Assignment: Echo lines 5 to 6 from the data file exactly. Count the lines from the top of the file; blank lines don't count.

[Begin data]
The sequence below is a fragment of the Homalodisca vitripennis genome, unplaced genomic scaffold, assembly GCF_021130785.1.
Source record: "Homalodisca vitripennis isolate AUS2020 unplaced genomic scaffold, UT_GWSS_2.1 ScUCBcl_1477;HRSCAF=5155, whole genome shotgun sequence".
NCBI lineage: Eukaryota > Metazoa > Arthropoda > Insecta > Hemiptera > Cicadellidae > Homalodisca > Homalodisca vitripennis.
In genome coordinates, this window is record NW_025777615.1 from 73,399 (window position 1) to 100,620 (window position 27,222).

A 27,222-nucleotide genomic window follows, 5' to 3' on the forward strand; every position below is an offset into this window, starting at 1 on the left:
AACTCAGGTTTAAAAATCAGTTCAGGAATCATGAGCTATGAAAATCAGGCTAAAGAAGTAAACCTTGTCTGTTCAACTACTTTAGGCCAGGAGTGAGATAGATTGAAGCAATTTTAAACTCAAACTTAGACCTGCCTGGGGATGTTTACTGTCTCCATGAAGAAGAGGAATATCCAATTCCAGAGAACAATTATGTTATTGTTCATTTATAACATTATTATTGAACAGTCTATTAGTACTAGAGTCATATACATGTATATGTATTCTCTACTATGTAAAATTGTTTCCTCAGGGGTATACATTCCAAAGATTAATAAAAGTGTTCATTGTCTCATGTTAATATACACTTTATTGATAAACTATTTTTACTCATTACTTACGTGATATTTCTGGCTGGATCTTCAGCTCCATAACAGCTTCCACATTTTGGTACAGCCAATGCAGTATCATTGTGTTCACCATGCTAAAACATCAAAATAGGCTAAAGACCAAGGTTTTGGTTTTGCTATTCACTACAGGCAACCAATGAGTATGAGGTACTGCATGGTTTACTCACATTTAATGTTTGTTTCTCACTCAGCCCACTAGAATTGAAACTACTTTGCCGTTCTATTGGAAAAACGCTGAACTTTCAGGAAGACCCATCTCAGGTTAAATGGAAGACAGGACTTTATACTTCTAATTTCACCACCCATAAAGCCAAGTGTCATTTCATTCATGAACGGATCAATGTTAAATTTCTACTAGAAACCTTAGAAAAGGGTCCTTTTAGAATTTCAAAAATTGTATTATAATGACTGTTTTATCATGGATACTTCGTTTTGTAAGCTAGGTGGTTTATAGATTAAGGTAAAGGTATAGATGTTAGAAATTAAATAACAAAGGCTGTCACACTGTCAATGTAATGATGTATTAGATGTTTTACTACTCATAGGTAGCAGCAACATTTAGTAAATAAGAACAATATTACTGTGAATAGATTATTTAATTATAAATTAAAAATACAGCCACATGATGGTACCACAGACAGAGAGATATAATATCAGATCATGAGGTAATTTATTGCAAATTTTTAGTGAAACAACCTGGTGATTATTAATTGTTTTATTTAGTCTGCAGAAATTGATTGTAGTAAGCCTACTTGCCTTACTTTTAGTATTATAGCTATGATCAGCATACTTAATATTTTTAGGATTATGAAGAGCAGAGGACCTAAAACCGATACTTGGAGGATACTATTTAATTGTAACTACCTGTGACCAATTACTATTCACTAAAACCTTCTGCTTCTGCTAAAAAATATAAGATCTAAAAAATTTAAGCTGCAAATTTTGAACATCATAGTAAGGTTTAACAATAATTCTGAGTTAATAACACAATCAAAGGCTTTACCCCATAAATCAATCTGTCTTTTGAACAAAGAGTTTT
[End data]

A 27,222-nucleotide genomic window follows, 5' to 3' on the forward strand; every position below is an offset into this window, starting at 1 on the left:
AACTCAGGTTTAAAAATCAGTTCAGGAATCATGAGCTATGAAAATCAGGCTAAAGAAGTAAACCTTGTCTGTTCAACTACTTTAGGCCAGGAGTGAGATAGATTGAAGCAATTTTAAACTCAAACTTAGACCTGCCTGGGGATGTTTACTGTCTCCATGAAGAAGAGGAATATCCAATTCCAGAGAACAATTATGTTATTGTTCATTTATAACATTATTATTGAACAGTCTATTAGTACTAGAGTCATATACATGTATATGTATTCTCTACTATGTAAAATTGTTTCCTCAGGGGTATACATTCCAAAGATTAATAAAAGTGTTCATTGTCTCATGTTAATATACACTTTATTGATAAACTATTTTTACTCATTACTTACGTGATATTTCTGGCTGGATCTTCAGCTCCATAACAGCTTCCACATTTTGGTACAGCCAATGCAGTATCATTGTGTTCACCATGCTAAAACATCAAAATAGGCTAAAGACCAAGGTTTTGGTTTTGCTATTCACTACAGGCAACCAATGAGTATGAGGTACTGCATGGTTTACTCACATTTAATGTTTGTTTCTCACTCAGCCCACTAGAATTGAAACTACTTTGCCGTTCTATTGGAAAAACGCTGAACTTTCAGGAAGACCCATCTCAGGTTAAATGGAAGACAGGACTTTATACTTCTAATTTCACCACCCATAAAGCCAAGTGTCATTTCATTCATGAACGGATCAATGTTAAATTTCTACTAGAAACCTTAGAAAAGGGTCCTTTTAGAATTTCAAAAATTGTATTATAATGACTGTTTTATCATGGATACTTCGTTTTGTAAGCTAGGTGGTTTATAGATTAAGGTAAAGGTATAGATGTTAGAAATTAAATAACAAAGGCTGTCACACTGTCAATGTAATGATGTATTAGATGTTTTACTACTCATAGGTAGCAGCAACATTTAGTAAATAAGAACAATATTACTGTGAATAGATTATTTAATTATAAATTAAAAATACAGCCACATGATGGTACCACAGACAGAGAGATATAATATCAGATCATGAGGTAATTTATTGCAAATTTTTAGTGAAACAACCTGGTGATTATTAATTGTTTTATTTAGTCTGCAGAAATTGATTGTAGTAAGCCTACTTGCCTTACTTTTAGTATTATAGCTATGATCAGCATACTTAATATTTTTAGGATTATGAAGAGCAGAGGACCTAAAACCGATACTTGGAGGATACTATTTAATTGTAACTACCTGTGACCAATTACTATTCACTAAAACCTTCTGCTTCTGCTAAAAAATATAAGATCTAAAAAATTTAAGCTGCAAATTTTGAACATCATAGTAAGGTTTAACAATAATTCTGAGTTAATAACACAATCAAAGGCTTTACCCCATAAATCAATCTGTCTTTTGAACAAAGAGTTTT